Chameleons are bizarrely shaped and colored lizards from the world of reptiles. These unique creatures can change their color and have a pair of striking eyes, which can look in two different directions at once and contain a long sticking tongue. They are extremely territorial and overprotective about their bush.
Like every other living thing, Chameleons also need to keep themselves hydrated. Being a resident of warm habitats such as deserts, their water consumption is very seamless and often more than mammals like us.
Chameleon’s first chance to drink or consume water starts with the dewdrops, which are formed in the dark early morning hours out of the heavy mist. This mist due to high humidity also helps in reducing dehydration through breathing. The hydration or water is absorbed by the Chameleons through breathing in a certain amount. They also drink water in the form of drops to stay adequately hydrated.
Water requirement of a Chameleon
A Chameleon might require water at least once or twice a day, depending on the climate they are residing in. Furthermore, different species seem to drink different amounts of water than others, depending on the amount of rainfall. They drink water by licking morning dews formed after late-night mist or rainfall.
A Chameleon sense of drinking water doesn’t kick in until the rain falls; it is very rare for a Chameleon to drink directly from a still water body. Chameleon can detect water either if it is moving or in the form of morning dew. Providing water in an unnatural habitat can be challenging and requires good water spraying within their cages to provide them enough water to drink.
A wild Chameleon would be able to get as much water as it requires, but in captivity, the owner needs to ensure the correct amount of water is provided, which is needed to keep the Chameleon hydrated.
How to provide water to Chameleon
As mentioned above, Chameleons can detect water only if it is moving or in the form of drops. So it is important to provide a dripping water system that can spray water twice a day to run off the leaves or branches.
This technique requires persistence, attention, and time. In this technique, water is sprayed using a hand spray bottle; it’s recommended to spray at least twice a day. However, this process might not be practical for many if there are more than one cages to cater to.
Just as the morning mist, the misting systems, whatever it may be, produce a fine misty spray in the cage, where the mist can stick to the leaves in the form of droplets. The Chameleons drink the water in for of mist or droplets. An automatic misting machine will make this task easier for you by providing a mist in the afternoon and during the night as well, which may leave a morning dew effect on the leaves for the Chameleons to drink.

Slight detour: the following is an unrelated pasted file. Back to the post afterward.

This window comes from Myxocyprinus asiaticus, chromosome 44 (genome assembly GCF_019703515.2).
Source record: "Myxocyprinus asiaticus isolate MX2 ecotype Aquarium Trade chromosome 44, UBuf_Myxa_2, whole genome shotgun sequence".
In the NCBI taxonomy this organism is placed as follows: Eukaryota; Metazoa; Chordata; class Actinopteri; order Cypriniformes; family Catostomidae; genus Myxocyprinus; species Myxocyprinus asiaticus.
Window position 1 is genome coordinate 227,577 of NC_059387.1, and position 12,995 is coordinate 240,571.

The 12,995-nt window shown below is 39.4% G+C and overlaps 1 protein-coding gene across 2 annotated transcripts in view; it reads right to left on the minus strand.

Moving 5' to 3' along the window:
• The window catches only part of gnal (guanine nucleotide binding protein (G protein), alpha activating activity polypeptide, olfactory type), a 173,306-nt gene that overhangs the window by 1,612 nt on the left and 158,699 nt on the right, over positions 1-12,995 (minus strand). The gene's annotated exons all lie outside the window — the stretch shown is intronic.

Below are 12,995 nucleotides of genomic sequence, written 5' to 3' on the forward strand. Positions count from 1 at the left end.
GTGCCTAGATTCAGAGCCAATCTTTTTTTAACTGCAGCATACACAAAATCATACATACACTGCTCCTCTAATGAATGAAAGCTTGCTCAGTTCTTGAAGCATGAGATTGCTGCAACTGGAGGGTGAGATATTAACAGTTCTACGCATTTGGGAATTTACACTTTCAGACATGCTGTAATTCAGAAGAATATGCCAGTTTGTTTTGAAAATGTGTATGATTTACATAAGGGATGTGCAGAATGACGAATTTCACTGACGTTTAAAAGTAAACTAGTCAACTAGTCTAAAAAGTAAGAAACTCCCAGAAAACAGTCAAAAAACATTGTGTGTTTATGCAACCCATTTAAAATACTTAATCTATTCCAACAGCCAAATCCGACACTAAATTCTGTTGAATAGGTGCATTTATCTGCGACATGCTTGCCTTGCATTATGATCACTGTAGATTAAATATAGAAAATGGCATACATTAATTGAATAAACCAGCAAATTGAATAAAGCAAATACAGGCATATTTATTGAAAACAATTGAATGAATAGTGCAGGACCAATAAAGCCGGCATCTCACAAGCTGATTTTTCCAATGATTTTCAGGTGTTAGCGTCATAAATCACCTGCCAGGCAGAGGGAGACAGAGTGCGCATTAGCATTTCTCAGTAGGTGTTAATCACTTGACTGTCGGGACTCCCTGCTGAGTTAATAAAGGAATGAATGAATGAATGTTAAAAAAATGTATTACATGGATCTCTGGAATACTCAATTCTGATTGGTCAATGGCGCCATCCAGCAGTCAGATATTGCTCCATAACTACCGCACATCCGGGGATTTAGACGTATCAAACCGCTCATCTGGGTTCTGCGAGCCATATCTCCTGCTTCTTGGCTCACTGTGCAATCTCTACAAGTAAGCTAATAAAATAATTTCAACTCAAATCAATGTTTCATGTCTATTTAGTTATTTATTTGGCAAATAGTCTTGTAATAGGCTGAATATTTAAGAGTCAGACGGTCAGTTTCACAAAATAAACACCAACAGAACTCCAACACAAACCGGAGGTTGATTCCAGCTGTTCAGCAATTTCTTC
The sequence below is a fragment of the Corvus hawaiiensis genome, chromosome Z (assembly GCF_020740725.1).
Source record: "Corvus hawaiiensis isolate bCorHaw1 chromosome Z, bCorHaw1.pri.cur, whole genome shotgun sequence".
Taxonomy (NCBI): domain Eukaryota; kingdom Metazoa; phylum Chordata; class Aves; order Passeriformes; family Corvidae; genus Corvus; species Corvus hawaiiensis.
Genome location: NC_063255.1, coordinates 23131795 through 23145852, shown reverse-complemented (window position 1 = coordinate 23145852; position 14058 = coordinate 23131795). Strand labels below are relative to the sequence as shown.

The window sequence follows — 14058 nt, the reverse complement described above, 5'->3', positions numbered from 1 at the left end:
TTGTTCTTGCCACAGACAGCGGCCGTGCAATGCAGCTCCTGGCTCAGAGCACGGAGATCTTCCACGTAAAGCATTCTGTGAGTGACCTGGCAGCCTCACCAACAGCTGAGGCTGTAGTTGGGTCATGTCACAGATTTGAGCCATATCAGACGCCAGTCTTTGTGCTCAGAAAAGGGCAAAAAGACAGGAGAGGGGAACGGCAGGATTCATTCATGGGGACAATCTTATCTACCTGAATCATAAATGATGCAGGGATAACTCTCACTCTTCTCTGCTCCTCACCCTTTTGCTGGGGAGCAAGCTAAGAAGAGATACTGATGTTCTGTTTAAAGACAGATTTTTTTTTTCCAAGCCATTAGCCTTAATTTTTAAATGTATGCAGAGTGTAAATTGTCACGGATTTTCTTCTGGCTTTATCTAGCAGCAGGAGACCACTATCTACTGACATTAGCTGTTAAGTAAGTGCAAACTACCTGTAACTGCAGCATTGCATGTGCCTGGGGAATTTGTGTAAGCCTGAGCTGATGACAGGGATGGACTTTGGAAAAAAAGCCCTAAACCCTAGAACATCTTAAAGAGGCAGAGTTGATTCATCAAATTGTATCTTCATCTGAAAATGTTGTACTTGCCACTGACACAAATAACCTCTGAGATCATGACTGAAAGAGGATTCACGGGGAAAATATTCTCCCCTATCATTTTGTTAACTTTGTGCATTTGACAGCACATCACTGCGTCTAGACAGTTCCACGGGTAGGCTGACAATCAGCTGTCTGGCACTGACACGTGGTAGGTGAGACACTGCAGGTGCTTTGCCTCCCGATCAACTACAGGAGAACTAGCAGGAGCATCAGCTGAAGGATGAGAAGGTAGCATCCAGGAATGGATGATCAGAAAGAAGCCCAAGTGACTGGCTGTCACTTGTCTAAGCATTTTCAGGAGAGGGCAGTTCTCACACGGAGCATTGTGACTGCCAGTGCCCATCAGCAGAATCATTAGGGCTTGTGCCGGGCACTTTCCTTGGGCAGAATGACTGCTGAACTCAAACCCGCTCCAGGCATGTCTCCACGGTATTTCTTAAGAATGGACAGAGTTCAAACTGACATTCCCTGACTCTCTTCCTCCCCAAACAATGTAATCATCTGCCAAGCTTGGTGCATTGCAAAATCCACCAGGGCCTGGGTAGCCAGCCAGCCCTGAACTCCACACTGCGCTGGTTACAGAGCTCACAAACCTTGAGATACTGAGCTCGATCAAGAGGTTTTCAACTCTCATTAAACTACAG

It also ensures that the water is available as per the requirements of Chameleons. The misting machine sprays water from the downside in pressure, which might make your Chameleon run away, so the cage must be positioned in a way that the Chameleon is away from the high pressure of the misting system.
It’s important to watch the Humidity for Chameleon, as they come from tropical rainforest, the weather must be adjusted as such. A good hygrometer will help you keep track of a Chameleon’s humidity requirements. Generally, the humidity for a captive or pet Chameleon must be somewhere between 50-75%.
Other methods to raise the humidity level in the cage include the placement of plants in the cage and spraying the tank twice a day. The humidity level could be further balanced by keeping the cage away from warmth and heaters.
One of the simplest techniques to keep the Chameleon hydrated is using a simple gravity feed dripper; this can be done simply by making holes in a plastic cup and managing the water dripping rate. A more sophisticated choice would be to buy a reptile dripper with a water tank and simply tune for to control the drip-rate.
A positive aspect of using a dripper is that it doesn’t use a pressure spraying like a misting system but provides water constantly such that Chameleons can find it on the leaves whenever they are thirsty. The excess water of the drippers could be collected by using a drainage collection tray.